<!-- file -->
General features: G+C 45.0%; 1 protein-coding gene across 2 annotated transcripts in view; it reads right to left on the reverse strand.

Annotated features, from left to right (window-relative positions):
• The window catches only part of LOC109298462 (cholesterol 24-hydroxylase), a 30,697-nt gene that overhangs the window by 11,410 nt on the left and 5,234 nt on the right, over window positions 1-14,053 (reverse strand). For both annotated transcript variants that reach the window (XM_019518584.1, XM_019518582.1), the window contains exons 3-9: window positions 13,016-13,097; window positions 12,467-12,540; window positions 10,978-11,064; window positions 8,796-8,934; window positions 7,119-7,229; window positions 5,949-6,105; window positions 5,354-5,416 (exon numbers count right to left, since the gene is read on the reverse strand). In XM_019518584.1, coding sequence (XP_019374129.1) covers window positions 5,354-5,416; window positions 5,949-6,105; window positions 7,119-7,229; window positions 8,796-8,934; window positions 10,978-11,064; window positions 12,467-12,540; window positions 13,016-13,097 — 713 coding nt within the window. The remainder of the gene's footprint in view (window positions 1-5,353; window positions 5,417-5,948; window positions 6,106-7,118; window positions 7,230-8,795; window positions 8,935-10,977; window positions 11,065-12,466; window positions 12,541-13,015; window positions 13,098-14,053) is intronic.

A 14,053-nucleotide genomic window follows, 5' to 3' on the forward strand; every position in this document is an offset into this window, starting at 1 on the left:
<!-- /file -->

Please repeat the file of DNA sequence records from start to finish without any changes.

General features: G+C 45.0%; 1 protein-coding gene across 2 annotated transcripts in view; it reads right to left on the reverse strand.

Annotated features, from left to right (window-relative positions):
• The window catches only part of LOC109298462 (cholesterol 24-hydroxylase), a 30,697-nt gene that overhangs the window by 11,410 nt on the left and 5,234 nt on the right, over window positions 1-14,053 (reverse strand). For both annotated transcript variants that reach the window (XM_019518584.1, XM_019518582.1), the window contains exons 3-9: window positions 13,016-13,097; window positions 12,467-12,540; window positions 10,978-11,064; window positions 8,796-8,934; window positions 7,119-7,229; window positions 5,949-6,105; window positions 5,354-5,416 (exon numbers count right to left, since the gene is read on the reverse strand). In XM_019518584.1, coding sequence (XP_019374129.1) covers window positions 5,354-5,416; window positions 5,949-6,105; window positions 7,119-7,229; window positions 8,796-8,934; window positions 10,978-11,064; window positions 12,467-12,540; window positions 13,016-13,097 — 713 coding nt within the window. The remainder of the gene's footprint in view (window positions 1-5,353; window positions 5,417-5,948; window positions 6,106-7,118; window positions 7,230-8,795; window positions 8,935-10,977; window positions 11,065-12,466; window positions 12,541-13,015; window positions 13,098-14,053) is intronic.

A 14,053-nucleotide genomic window follows, 5' to 3' on the forward strand; every position in this document is an offset into this window, starting at 1 on the left: